LINGUISTICS & CULTURE
|Data:||24/AGO/2010 2:11 AM|
Yup, I agree. And I split it in two posts aiming to avoid confusion in the learner head.
Then comes the a- verbing. The author may have chosen this wording because the verbs coming after the a- are often ended in ''ing".
A-verbing it is "something that has survived from the past; "a " is a holdover from earlier varieties of English, but it is familiar to modern readers from nursery rhymes and folk songs, both old and modern . . .
That is, it is a remnant/vestige/residue/remainder of the old English, in the sense of earlier English talked in the states (and the U.K.) at the time.
I equally deemed interesting the following piece of text, kinda informative:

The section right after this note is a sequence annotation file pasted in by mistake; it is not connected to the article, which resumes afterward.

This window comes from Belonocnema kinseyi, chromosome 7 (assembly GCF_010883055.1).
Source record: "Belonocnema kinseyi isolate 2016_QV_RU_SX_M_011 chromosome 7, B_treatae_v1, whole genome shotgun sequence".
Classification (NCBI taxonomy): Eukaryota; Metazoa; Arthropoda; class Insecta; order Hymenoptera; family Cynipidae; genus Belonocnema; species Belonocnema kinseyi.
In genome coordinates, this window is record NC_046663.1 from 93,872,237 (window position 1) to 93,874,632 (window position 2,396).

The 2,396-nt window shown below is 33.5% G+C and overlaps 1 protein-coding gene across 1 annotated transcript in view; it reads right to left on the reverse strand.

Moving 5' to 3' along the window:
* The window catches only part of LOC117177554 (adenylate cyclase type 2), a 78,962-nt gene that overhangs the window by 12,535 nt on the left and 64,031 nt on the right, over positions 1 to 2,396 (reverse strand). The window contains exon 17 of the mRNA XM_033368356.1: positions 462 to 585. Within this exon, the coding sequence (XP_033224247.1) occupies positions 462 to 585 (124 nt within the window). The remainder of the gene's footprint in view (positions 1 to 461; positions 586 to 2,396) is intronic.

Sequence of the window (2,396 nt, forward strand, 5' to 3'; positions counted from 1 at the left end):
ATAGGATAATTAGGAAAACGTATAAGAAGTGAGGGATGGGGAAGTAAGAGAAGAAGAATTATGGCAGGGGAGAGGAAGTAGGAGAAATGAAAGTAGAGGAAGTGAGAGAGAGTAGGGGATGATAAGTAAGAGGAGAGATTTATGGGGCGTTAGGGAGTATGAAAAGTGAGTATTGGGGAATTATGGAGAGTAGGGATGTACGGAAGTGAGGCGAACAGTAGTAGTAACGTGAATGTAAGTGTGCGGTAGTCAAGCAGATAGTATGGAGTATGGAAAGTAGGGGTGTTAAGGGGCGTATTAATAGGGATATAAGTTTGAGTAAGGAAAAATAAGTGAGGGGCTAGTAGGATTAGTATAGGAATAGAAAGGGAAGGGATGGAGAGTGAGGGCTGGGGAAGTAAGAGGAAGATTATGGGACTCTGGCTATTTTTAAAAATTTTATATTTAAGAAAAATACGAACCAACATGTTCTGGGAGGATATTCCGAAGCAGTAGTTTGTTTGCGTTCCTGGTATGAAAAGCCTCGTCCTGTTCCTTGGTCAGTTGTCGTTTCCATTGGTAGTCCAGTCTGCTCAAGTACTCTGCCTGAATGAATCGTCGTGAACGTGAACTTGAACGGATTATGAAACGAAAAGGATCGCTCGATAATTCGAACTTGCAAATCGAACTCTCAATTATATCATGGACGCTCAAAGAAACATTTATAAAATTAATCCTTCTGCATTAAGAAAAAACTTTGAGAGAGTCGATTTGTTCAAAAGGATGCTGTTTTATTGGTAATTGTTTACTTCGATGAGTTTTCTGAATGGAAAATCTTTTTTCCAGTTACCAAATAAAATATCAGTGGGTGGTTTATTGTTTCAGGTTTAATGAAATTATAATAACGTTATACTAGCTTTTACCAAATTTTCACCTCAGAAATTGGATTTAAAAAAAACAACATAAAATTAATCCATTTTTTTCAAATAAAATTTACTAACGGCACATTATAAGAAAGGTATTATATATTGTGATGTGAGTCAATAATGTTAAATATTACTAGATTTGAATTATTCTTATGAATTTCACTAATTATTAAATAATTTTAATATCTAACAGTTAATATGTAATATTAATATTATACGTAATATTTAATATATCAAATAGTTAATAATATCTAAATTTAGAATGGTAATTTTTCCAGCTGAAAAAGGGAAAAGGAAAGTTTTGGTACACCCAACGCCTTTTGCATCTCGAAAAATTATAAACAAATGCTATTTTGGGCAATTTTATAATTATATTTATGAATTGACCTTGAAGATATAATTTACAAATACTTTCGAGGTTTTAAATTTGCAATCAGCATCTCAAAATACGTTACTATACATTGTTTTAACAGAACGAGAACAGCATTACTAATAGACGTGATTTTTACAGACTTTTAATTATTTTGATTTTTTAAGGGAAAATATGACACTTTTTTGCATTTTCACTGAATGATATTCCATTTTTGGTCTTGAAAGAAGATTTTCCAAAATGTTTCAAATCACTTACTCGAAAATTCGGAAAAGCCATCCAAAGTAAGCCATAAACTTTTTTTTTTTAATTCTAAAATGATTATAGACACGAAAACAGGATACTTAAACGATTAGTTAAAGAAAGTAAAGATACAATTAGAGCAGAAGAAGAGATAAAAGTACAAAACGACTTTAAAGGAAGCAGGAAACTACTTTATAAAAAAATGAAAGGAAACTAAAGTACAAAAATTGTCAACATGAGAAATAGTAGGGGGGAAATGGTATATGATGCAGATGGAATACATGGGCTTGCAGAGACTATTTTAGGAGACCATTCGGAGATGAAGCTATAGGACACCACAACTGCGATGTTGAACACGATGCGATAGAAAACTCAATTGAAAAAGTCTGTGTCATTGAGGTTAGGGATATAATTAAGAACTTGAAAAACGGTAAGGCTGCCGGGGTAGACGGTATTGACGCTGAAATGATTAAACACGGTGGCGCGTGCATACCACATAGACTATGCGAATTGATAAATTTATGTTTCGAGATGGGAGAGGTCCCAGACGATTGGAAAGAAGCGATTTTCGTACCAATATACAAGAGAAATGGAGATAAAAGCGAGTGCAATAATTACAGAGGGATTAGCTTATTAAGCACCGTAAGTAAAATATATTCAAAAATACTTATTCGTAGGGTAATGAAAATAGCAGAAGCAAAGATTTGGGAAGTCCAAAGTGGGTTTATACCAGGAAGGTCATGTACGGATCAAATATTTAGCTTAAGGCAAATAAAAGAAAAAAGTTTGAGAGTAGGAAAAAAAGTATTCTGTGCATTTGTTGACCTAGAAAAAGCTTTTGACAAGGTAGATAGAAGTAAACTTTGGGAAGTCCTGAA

: "Wolfram and Fasold (1974), who studied the use of a-verbing in Appalachian English in West Virginia, say that the prefixed -a emphasizes the duration of an action. 'She's working' means that she's engaged in a relatively short-term task. 'She's a-working' means that the task is of longer duration. . . . Feagin (1979) [found that] a-verbing was used to intensify the action or to create dramatic vividness. She found that a-verbing forms were common in stories about ghosts, accidents, murders, tornadoes, and other dramatic topics."
I don´t know much about etimology, but perhaps ''asea/ashore'' might come from structures like that? I really don´t know for certain...but it may be one possibility.
Indeed, this was an inteligent question from the (very) scratch!
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